The Atlanta Federation of Teachers is strongly protesting the arrests of two of the city’s elementary-school teachers under a rarely enforced Georgia law that requires teachers to report cases of suspected child abuse.
The union charges that the school administration failed to “protect its employees from unwarranted, unsubstantiated accusations.”
“It was inexcusable for the administrators at these schools to allow this to occur to valued school members,” said Mary Lou Romaine, the union’s president.
Police arrested Janice Flanagan of Continental Colony Elementary School and Frances Smith of Fickett Elementary School last month. A third teacher, Annie Little, is being charged with making false statements in the Continental Colony case.
According to police, Ms. Flanagan was arrested on May 8 after a 4th-grade student told a social worker that the teacher did nothing after she told the teacher that she had been abused. Police and school officials say the girl had come to school with a bloody mouth and had told Ms. Flanagan that a step-parent had hit her with a book.
The teacher said she never saw the girl injured or heard her say that she had been abused, police reported.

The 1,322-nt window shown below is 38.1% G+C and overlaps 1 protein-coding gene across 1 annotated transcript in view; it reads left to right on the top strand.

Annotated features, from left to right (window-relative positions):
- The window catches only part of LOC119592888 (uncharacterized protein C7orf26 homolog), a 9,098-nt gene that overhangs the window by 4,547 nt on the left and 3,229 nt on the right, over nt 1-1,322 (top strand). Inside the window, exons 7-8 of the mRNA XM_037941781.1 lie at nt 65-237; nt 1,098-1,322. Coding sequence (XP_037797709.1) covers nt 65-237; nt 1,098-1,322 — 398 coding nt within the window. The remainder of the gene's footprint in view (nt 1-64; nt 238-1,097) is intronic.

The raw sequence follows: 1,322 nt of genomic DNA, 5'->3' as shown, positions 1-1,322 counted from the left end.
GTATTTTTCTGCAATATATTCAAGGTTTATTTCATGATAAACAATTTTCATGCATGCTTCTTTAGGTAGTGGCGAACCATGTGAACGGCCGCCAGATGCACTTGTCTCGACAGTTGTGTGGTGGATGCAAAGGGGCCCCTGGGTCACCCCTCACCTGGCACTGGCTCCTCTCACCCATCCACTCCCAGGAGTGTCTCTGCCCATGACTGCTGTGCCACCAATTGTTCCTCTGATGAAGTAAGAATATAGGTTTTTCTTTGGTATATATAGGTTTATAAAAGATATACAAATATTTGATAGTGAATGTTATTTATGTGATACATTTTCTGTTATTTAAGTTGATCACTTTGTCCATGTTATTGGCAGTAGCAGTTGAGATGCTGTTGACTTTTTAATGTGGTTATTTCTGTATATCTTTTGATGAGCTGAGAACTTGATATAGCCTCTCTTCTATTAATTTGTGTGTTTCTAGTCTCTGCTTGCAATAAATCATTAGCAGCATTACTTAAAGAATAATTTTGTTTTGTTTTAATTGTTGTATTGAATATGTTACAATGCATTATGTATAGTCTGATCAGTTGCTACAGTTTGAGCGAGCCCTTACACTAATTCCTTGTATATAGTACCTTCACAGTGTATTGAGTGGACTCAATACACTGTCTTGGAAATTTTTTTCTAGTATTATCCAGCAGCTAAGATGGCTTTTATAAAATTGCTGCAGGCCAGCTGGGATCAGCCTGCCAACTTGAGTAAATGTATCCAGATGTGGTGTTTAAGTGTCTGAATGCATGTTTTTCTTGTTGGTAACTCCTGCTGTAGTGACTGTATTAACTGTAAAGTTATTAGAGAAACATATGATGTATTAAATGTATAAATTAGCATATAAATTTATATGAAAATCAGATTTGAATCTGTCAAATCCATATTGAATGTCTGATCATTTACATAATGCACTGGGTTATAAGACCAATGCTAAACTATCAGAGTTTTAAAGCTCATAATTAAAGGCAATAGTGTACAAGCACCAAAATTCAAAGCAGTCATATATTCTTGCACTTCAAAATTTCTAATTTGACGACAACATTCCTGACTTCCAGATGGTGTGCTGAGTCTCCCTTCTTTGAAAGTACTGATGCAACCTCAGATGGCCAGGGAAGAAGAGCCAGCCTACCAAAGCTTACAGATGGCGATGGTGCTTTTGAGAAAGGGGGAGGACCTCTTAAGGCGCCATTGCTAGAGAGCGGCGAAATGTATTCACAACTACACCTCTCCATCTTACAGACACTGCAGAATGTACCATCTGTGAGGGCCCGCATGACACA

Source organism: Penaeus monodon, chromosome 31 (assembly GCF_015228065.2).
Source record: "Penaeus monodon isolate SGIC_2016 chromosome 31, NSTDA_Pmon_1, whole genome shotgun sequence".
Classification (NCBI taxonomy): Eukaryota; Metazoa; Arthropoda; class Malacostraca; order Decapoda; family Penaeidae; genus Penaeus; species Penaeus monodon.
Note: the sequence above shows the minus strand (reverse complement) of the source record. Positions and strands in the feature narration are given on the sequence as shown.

Ms. Smith had been charged four days earlier with failing to promptly report in March that a 10-year-old student had told her that she had been sexually abused.
The principals of the teachers’ schools declined to comment on the cases. But a spokesman for the disel10ltrict, Norman Thomas, said school administrators have stood by the teachers by providing legal assistance. The teachers were not removed from their jobs, he said.
Meanwhile, news of the arrests has prompted teachers across the state to scrutinize their students more intently for signs of mistreatment. At least one case recently reported by a teacher involved an incident that occurred in December.
“Teachers are wondering for the first time,” Ms. Romaine said, “‘Will I go to work in the morning and possi4bly face something similar for something I never even noticed?”’
In Georgia, as in most states, teachers are required to report suspected abuse.
But a state child-protective-service official said the law, which carries a maximum penalty of one year in jail and a $1,000 fine, is rarely enforced. More often, said the official, Jerry Gouge, teachers are simply “educated” about their obligation under the law.
In the cases of the Atlanta teachers, school officials said, the arrests were made following an investigation by county child-protective-service workers.--dv
A version of this article appeared in the June 21, 1989 edition of Education Week as Atlanta Union Protests Teachers’ Arrests for Failing To Report Abuse